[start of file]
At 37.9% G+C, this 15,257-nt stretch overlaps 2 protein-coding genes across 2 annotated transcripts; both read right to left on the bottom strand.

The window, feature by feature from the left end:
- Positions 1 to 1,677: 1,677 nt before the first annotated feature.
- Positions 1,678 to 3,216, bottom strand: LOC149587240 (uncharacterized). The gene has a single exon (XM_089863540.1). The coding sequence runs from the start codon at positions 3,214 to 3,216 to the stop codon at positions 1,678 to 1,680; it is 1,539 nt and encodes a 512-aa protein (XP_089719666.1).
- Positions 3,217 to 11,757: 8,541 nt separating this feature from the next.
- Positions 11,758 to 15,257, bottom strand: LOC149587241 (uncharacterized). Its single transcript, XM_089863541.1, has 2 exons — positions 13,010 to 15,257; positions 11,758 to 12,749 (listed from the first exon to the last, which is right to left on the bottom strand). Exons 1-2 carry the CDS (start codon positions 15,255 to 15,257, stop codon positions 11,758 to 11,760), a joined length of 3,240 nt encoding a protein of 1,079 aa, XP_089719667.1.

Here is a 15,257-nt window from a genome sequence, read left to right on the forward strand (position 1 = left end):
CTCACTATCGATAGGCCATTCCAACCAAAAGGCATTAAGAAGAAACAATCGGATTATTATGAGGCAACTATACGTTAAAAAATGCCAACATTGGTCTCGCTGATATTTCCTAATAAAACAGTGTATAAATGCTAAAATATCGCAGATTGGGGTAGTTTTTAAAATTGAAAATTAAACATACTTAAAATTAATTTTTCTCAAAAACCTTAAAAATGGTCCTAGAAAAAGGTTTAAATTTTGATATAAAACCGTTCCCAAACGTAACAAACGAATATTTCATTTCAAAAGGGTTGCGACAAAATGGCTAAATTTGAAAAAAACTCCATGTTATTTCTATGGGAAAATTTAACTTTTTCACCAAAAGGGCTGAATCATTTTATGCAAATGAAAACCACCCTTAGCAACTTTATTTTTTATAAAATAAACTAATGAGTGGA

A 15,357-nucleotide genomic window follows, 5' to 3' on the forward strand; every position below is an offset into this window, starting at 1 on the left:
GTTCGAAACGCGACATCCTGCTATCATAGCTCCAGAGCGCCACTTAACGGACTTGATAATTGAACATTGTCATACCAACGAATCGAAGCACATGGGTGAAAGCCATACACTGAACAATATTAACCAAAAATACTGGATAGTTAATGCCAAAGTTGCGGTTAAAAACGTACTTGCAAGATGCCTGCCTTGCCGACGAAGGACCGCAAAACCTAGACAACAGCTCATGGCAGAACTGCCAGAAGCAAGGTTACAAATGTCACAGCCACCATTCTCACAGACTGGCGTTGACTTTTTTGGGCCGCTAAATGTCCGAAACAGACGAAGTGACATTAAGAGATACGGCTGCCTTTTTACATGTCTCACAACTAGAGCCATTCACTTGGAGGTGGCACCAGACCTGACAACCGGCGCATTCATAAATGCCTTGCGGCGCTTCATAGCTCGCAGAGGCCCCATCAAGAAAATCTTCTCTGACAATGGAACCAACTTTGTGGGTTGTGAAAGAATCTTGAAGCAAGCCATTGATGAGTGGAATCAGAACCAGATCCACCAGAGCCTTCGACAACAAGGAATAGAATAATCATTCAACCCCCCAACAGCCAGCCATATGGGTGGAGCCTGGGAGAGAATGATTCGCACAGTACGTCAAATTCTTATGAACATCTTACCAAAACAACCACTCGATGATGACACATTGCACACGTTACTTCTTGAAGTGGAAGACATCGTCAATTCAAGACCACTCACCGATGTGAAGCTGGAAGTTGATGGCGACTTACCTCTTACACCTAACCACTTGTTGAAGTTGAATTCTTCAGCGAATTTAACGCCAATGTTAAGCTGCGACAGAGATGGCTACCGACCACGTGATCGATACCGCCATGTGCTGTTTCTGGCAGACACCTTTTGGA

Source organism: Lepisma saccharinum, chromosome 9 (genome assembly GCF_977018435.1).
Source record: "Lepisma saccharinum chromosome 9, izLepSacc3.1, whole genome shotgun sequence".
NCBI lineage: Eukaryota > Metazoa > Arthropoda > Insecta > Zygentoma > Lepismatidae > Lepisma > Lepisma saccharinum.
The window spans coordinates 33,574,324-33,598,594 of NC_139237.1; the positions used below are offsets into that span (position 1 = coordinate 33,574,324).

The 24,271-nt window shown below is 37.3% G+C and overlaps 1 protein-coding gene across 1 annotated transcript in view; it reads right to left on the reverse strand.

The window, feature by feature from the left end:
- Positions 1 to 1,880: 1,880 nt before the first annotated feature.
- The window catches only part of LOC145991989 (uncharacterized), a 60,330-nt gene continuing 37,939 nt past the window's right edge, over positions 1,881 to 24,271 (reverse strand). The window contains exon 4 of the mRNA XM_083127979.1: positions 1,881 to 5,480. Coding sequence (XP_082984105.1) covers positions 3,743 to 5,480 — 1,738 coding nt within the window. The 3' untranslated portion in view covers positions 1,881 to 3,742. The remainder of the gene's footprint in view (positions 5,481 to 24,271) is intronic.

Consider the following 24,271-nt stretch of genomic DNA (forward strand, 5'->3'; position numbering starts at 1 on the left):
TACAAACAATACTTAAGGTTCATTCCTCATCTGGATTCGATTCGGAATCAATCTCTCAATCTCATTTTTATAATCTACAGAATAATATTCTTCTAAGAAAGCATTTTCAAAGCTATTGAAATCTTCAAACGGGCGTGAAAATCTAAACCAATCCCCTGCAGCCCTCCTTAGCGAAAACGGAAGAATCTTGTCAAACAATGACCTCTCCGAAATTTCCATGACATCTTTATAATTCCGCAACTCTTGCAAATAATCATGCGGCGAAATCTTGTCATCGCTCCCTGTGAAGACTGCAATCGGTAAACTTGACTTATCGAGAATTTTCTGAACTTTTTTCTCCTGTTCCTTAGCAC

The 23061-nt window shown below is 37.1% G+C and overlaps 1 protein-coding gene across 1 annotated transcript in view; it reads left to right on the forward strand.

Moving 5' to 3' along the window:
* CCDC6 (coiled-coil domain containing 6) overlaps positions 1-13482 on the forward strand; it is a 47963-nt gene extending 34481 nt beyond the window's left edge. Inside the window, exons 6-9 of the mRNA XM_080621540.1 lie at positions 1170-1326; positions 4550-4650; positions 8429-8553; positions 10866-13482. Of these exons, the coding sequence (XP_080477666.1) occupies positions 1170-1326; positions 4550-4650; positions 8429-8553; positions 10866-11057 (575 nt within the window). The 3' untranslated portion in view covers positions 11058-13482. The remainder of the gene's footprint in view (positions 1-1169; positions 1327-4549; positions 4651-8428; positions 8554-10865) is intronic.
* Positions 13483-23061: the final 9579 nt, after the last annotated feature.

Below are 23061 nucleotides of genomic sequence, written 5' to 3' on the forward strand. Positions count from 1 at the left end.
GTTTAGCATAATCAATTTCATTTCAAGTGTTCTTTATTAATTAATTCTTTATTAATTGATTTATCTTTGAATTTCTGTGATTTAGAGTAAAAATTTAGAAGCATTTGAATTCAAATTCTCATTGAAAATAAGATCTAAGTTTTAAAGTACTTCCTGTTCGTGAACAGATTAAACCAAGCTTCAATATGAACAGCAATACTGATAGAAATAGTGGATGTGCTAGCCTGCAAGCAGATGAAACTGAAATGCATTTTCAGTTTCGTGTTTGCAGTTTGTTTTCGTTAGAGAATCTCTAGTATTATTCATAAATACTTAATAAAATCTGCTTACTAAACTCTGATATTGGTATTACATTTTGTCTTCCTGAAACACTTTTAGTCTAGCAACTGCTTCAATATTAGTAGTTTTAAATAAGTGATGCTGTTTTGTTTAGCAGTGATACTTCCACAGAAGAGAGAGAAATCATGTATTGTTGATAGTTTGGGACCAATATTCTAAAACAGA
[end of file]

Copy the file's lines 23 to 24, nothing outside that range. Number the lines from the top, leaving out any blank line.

* CCDC6 (coiled-coil domain containing 6) overlaps positions 1-13482 on the forward strand; it is a 47963-nt gene extending 34481 nt beyond the window's left edge. Inside the window, exons 6-9 of the mRNA XM_080621540.1 lie at positions 1170-1326; positions 4550-4650; positions 8429-8553; positions 10866-13482. Of these exons, the coding sequence (XP_080477666.1) occupies positions 1170-1326; positions 4550-4650; positions 8429-8553; positions 10866-11057 (575 nt within the window). The 3' untranslated portion in view covers positions 11058-13482. The remainder of the gene's footprint in view (positions 1-1169; positions 1327-4549; positions 4651-8428; positions 8554-10865) is intronic.
* Positions 13483-23061: the final 9579 nt, after the last annotated feature.